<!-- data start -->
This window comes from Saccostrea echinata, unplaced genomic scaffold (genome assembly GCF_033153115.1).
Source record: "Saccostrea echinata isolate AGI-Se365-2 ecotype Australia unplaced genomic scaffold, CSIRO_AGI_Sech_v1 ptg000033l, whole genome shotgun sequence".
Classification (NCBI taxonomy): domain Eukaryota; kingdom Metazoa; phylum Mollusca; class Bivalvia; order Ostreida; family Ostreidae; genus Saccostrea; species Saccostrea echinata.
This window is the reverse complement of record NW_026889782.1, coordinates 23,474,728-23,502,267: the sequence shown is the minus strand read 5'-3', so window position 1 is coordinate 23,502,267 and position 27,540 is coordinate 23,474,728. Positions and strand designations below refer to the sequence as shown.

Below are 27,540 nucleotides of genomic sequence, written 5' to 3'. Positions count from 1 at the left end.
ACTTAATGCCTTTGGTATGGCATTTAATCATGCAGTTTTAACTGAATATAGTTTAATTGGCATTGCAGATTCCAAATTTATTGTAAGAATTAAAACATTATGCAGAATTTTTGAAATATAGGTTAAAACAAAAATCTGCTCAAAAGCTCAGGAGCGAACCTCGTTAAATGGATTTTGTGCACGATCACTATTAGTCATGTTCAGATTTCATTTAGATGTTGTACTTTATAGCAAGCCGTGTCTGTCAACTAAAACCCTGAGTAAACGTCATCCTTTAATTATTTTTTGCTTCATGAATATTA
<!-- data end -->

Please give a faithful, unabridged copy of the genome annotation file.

This window comes from Saccostrea echinata, unplaced genomic scaffold (genome assembly GCF_033153115.1).
Source record: "Saccostrea echinata isolate AGI-Se365-2 ecotype Australia unplaced genomic scaffold, CSIRO_AGI_Sech_v1 ptg000033l, whole genome shotgun sequence".
Classification (NCBI taxonomy): domain Eukaryota; kingdom Metazoa; phylum Mollusca; class Bivalvia; order Ostreida; family Ostreidae; genus Saccostrea; species Saccostrea echinata.
This window is the reverse complement of record NW_026889782.1, coordinates 23,474,728-23,502,267: the sequence shown is the minus strand read 5'-3', so window position 1 is coordinate 23,502,267 and position 27,540 is coordinate 23,474,728. Positions and strand designations below refer to the sequence as shown.

Below are 27,540 nucleotides of genomic sequence, written 5' to 3'. Positions count from 1 at the left end.
ACTTAATGCCTTTGGTATGGCATTTAATCATGCAGTTTTAACTGAATATAGTTTAATTGGCATTGCAGATTCCAAATTTATTGTAAGAATTAAAACATTATGCAGAATTTTTGAAATATAGGTTAAAACAAAAATCTGCTCAAAAGCTCAGGAGCGAACCTCGTTAAATGGATTTTGTGCACGATCACTATTAGTCATGTTCAGATTTCATTTAGATGTTGTACTTTATAGCAAGCCGTGTCTGTCAACTAAAACCCTGAGTAAACGTCATCCTTTAATTATTTTTTGCTTCATGAATATTA